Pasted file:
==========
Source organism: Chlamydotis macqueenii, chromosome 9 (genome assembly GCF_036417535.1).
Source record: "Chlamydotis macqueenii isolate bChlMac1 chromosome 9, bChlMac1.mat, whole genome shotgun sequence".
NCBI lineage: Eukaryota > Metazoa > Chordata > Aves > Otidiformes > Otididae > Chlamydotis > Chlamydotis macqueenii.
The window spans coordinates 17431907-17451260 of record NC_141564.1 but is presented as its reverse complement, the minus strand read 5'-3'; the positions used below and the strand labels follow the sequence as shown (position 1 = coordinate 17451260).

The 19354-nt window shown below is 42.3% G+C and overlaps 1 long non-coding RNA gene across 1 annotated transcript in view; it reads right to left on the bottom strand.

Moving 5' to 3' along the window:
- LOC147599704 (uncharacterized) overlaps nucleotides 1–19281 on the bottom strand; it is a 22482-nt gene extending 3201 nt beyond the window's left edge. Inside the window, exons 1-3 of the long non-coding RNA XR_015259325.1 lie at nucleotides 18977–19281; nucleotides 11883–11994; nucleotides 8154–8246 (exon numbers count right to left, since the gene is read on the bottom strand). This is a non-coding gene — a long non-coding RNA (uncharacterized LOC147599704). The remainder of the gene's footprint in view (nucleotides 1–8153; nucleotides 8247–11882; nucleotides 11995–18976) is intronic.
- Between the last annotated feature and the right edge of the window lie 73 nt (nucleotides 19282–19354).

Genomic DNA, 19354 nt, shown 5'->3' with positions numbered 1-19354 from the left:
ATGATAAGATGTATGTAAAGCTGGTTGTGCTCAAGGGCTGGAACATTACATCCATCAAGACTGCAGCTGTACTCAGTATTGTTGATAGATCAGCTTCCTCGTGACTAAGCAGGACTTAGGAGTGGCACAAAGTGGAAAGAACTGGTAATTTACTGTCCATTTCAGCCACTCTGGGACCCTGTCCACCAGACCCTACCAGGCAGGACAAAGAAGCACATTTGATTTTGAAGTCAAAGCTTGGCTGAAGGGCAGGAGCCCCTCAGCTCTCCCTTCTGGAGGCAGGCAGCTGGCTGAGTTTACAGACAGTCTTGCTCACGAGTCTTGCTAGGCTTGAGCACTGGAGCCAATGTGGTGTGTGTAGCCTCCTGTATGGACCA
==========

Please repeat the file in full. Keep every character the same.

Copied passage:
Source organism: Chlamydotis macqueenii, chromosome 9 (genome assembly GCF_036417535.1).
Source record: "Chlamydotis macqueenii isolate bChlMac1 chromosome 9, bChlMac1.mat, whole genome shotgun sequence".
NCBI lineage: Eukaryota > Metazoa > Chordata > Aves > Otidiformes > Otididae > Chlamydotis > Chlamydotis macqueenii.
The window spans coordinates 17431907-17451260 of record NC_141564.1 but is presented as its reverse complement, the minus strand read 5'-3'; the positions used below and the strand labels follow the sequence as shown (position 1 = coordinate 17451260).

The 19354-nt window shown below is 42.3% G+C and overlaps 1 long non-coding RNA gene across 1 annotated transcript in view; it reads right to left on the bottom strand.

Moving 5' to 3' along the window:
- LOC147599704 (uncharacterized) overlaps nucleotides 1–19281 on the bottom strand; it is a 22482-nt gene extending 3201 nt beyond the window's left edge. Inside the window, exons 1-3 of the long non-coding RNA XR_015259325.1 lie at nucleotides 18977–19281; nucleotides 11883–11994; nucleotides 8154–8246 (exon numbers count right to left, since the gene is read on the bottom strand). This is a non-coding gene — a long non-coding RNA (uncharacterized LOC147599704). The remainder of the gene's footprint in view (nucleotides 1–8153; nucleotides 8247–11882; nucleotides 11995–18976) is intronic.
- Between the last annotated feature and the right edge of the window lie 73 nt (nucleotides 19282–19354).

Genomic DNA, 19354 nt, shown 5'->3' with positions numbered 1-19354 from the left:
ATGATAAGATGTATGTAAAGCTGGTTGTGCTCAAGGGCTGGAACATTACATCCATCAAGACTGCAGCTGTACTCAGTATTGTTGATAGATCAGCTTCCTCGTGACTAAGCAGGACTTAGGAGTGGCACAAAGTGGAAAGAACTGGTAATTTACTGTCCATTTCAGCCACTCTGGGACCCTGTCCACCAGACCCTACCAGGCAGGACAAAGAAGCACATTTGATTTTGAAGTCAAAGCTTGGCTGAAGGGCAGGAGCCCCTCAGCTCTCCCTTCTGGAGGCAGGCAGCTGGCTGAGTTTACAGACAGTCTTGCTCACGAGTCTTGCTAGGCTTGAGCACTGGAGCCAATGTGGTGTGTGTAGCCTCCTGTATGGACCA